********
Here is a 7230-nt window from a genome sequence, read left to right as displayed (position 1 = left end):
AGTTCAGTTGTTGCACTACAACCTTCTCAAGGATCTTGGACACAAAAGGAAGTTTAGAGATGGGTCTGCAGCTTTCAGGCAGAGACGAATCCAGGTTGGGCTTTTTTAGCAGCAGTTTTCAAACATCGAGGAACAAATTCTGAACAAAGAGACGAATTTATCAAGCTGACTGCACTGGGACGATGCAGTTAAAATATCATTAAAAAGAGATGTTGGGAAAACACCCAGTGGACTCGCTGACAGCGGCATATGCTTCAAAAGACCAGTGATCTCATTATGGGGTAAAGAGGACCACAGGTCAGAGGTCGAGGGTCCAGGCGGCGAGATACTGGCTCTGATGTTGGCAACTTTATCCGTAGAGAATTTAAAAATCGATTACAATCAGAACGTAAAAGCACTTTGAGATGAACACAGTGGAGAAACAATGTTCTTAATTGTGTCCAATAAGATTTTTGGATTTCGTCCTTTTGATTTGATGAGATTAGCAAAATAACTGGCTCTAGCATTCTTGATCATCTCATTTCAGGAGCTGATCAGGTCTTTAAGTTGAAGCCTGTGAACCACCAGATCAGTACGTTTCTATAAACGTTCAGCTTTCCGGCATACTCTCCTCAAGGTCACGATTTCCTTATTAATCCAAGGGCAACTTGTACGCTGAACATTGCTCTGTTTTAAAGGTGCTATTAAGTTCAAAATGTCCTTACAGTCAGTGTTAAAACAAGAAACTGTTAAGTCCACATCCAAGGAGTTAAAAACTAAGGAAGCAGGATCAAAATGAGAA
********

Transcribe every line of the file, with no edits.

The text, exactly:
Here is a 7230-nt window from a genome sequence, read left to right as displayed (position 1 = left end):
AGTTCAGTTGTTGCACTACAACCTTCTCAAGGATCTTGGACACAAAAGGAAGTTTAGAGATGGGTCTGCAGCTTTCAGGCAGAGACGAATCCAGGTTGGGCTTTTTTAGCAGCAGTTTTCAAACATCGAGGAACAAATTCTGAACAAAGAGACGAATTTATCAAGCTGACTGCACTGGGACGATGCAGTTAAAATATCATTAAAAAGAGATGTTGGGAAAACACCCAGTGGACTCGCTGACAGCGGCATATGCTTCAAAAGACCAGTGATCTCATTATGGGGTAAAGAGGACCACAGGTCAGAGGTCGAGGGTCCAGGCGGCGAGATACTGGCTCTGATGTTGGCAACTTTATCCGTAGAGAATTTAAAAATCGATTACAATCAGAACGTAAAAGCACTTTGAGATGAACACAGTGGAGAAACAATGTTCTTAATTGTGTCCAATAAGATTTTTGGATTTCGTCCTTTTGATTTGATGAGATTAGCAAAATAACTGGCTCTAGCATTCTTGATCATCTCATTTCAGGAGCTGATCAGGTCTTTAAGTTGAAGCCTGTGAACCACCAGATCAGTACGTTTCTATAAACGTTCAGCTTTCCGGCATACTCTCCTCAAGGTCACGATTTCCTTATTAATCCAAGGGCAACTTGTACGCTGAACATTGCTCTGTTTTAAAGGTGCTATTAAGTTCAAAATGTCCTTACAGTCAGTGTTAAAACAAGAAACTGTTAAGTCCACATCCAAGGAGTTAAAAACTAAGGAAGCAGGATCAAAATGAGAA